It's a new year and one goal people often have is to purchase a new computer. These days, it seems as though laptops are becoming the computer of choice. Maybe you want to upgrade your current model, or maybe you're making the switch from a desktop, but how do you know which one to buy? There are so many choices out there. And for the average computer user, sifting through them all can be time-consuming and such a hassle that it leaves you somewhat stressed out and maybe deciding against that new purchase after all.
There are so many choices to make with variations in performance, power, price, etc.. The most important thing to know is what you plan to use the computer for. This can help you narrow down what type of laptop you need and go from there. The four main categories of laptops are: netbooks, ultraportables, all-purpose laptops, and desktop replacements. Here, we'll break down each category, so you can decide which one is the right one for you.
Good: If you are always on the go and simply use the laptop to check email or take notes in class or business meetings.
Bad: If you spend a lot of time on your computer and run many different applications.
Netbooks are small, light, and great if you need to carry your laptop around all day with you, but they aren't very powerful. They can be used for mundane tasks such as surfing the internet, checking email, and word processing, but if use your computer a lot, this isn't the computer for you. It might make a good companion to your main desktop or laptop, but I wouldn't buy it as your main computer.
The average netbook is about three pounds and has a screen size of six to ten inches. They cost around $300-400. The small screen resolution and low amount of RAM (usually 1 GB) makes it difficult to work with photos and spread sheets or stream video. Also, many websites, games and other applications won't fit well on your screen. Also, if you ever want to use your laptop to load a CD or DVD, most netbooks don't have optical drives. However, on the plus-side, the average battery life of the newer netbooks is 5-6 hours which is a huge improvement over most laptops.
Good: If you're on-the-go but need more from your laptop.
Bad: If you play a lot of graphics-intense games or stream a lot of video
Ultraportables are slip and light like a netbook but have a little more power. It may be a little bigger than a netbook, but that's not necessarily a bad thing. You'll get more RAM (usually about 4-6 GB), a larger screen, and more power. If you need more from your computer than the netbook can offer, but you still find yourself on-the-go, then you might want to consider an Ultraportable.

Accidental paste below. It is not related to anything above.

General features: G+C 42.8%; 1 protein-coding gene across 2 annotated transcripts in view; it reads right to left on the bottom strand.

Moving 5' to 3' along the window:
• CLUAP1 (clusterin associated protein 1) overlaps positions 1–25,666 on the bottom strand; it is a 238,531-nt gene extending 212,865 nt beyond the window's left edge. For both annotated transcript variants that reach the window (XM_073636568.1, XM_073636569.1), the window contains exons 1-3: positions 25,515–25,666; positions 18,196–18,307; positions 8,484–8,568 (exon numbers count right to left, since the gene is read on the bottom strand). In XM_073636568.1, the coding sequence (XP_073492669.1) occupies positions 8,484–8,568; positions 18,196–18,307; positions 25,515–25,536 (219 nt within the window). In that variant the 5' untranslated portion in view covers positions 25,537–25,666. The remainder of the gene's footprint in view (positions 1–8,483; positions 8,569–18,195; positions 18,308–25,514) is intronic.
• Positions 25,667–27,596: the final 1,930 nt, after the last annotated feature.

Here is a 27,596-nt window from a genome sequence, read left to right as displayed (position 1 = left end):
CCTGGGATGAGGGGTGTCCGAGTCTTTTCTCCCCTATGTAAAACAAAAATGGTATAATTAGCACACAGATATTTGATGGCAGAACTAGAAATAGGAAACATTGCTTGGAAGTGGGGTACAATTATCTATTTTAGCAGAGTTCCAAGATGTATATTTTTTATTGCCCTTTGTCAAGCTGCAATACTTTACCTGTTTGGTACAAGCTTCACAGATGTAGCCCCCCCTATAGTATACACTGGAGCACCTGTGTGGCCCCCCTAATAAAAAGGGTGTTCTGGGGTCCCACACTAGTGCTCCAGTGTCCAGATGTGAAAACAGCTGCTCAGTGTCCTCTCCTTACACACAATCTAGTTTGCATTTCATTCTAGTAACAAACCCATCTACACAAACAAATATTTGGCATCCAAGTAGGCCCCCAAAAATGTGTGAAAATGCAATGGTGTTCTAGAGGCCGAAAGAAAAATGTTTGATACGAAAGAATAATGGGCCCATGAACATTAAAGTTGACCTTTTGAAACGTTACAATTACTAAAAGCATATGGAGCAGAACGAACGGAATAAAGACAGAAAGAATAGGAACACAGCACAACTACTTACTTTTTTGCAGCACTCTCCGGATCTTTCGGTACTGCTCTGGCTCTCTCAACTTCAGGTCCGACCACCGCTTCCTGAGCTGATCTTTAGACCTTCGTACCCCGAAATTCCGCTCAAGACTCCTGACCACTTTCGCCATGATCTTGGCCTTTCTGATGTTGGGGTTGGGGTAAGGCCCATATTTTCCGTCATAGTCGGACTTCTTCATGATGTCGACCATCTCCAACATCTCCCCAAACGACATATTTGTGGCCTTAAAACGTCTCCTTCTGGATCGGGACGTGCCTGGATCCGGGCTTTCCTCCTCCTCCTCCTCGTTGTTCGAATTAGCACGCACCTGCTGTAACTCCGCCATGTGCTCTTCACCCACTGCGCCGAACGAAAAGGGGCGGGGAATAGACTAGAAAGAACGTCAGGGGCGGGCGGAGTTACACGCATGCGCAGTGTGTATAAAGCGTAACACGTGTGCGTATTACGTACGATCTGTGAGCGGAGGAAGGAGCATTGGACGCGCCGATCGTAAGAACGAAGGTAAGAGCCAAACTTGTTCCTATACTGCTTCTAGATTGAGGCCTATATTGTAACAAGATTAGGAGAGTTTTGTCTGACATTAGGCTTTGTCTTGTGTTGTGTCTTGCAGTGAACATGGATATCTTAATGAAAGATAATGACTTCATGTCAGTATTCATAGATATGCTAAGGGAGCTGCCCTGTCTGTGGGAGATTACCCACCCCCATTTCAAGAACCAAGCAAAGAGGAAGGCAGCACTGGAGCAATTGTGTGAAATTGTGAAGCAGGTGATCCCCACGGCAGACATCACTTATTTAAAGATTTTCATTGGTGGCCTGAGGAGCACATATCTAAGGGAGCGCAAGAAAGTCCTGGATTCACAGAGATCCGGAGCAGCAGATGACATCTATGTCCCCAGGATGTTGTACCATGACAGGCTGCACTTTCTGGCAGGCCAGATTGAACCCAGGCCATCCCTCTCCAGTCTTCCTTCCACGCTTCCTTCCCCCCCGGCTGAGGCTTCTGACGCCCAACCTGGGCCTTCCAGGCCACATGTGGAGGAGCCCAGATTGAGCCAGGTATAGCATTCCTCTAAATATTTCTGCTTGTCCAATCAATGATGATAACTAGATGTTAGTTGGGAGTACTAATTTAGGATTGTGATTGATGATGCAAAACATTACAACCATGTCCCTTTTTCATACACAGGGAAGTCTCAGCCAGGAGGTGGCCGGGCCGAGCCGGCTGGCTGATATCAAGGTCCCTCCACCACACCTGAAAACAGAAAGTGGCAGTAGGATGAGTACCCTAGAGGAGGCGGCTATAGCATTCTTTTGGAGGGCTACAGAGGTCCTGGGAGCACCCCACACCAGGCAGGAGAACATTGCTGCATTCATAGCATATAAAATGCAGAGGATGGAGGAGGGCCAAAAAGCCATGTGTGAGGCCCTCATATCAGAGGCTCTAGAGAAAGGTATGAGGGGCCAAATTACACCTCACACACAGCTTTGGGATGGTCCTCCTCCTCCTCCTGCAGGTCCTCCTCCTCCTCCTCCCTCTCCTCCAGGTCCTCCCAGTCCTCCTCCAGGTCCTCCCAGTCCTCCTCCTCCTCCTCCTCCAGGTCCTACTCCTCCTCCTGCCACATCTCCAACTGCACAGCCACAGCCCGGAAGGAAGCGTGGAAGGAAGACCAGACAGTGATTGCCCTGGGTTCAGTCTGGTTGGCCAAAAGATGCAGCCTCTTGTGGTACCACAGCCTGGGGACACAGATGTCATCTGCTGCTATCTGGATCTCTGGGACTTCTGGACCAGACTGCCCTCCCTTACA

Most screens range from 11-14 inches, and the computers usually weigh about 3 -4 1/2 pounds. Battery life is still fairly decent - 4 to 6 hours - but these laptops will cost you at least $600-800, with some costing even $1,000 and above. Compared to the netbook, your computer will perform much better, especially when you're using multiple applications at once. But while you can use them to stream video or play 3-D games, the quality may not be up to your standards. Also, if you need to load discs, a lot of ultraportables are forgoing the optical drive in the name of being thinner.
Good: If you want to customize your laptop to fit your needs.
Bad: If you are on-the-go and need a long-lasting battery.
The all-purpose laptops pretty much fit any need. They are powerful enough to do most anything you want with them, but they are still small enough that they can be portable. In this category, you will find more variety than you will anywhere else. There are laptops with all sorts features, styles and purposes.
On average, an all-purpose laptops has a screen of 14-16 inches and weighs more than 4 1/2 pounds (usually topping out at 8 pounds). Even the most basic of these laptops will have about 4GB of RAM. Prices can be as cheap at $400, but can go up to more than $1500 if you are looking for a lot of add-ons or more power. Optical drives and Blu-ray Disc drives are generally optional on most all-purpose models. And one of the best things about the all-purpose laptops is that you can sort of mold it to fit your needs with upgrades and add-ons; just don't forget you have to pay for them. Also, if you plan to use your laptop outside of your home, most all-purpose models have a pretty short battery life (2-5 hours maximum), so you'll want to be somewhere where you can plug it in.
Good: If you're a gamer, photographer, or video editor.
Bad: If you're looking something portable and light-weight.
If you want to make your laptop your main computer and you want it to function just as your desktop did, the desktop-replacement, also called the "power laptop," may be the right solution. These models are larger with screen sizes from 16-18.4 inches and weigh anywhere from 8 - 12 pounds. When it comes to power, storage, and memory, these models are also top-of-the line. And if you edit graphics or video often, you won't have a problem.
On the other hand, if you're looking for a laptop you can carry around easily, this one isn't what you want. Sure, they're portable and if you use it in your home, they an be moved from room to room without a problem, but lugging them along in a briefcase or backpack all day isn't an ideal situation. And they cost more. Cheaper models may cost around $1,000 but they can get up to about $2,000.
If you're a hard-core gamer or you use your laptop for professional reasons such as editing and uploading video and photos, a desktop-replacement is perfect for you.
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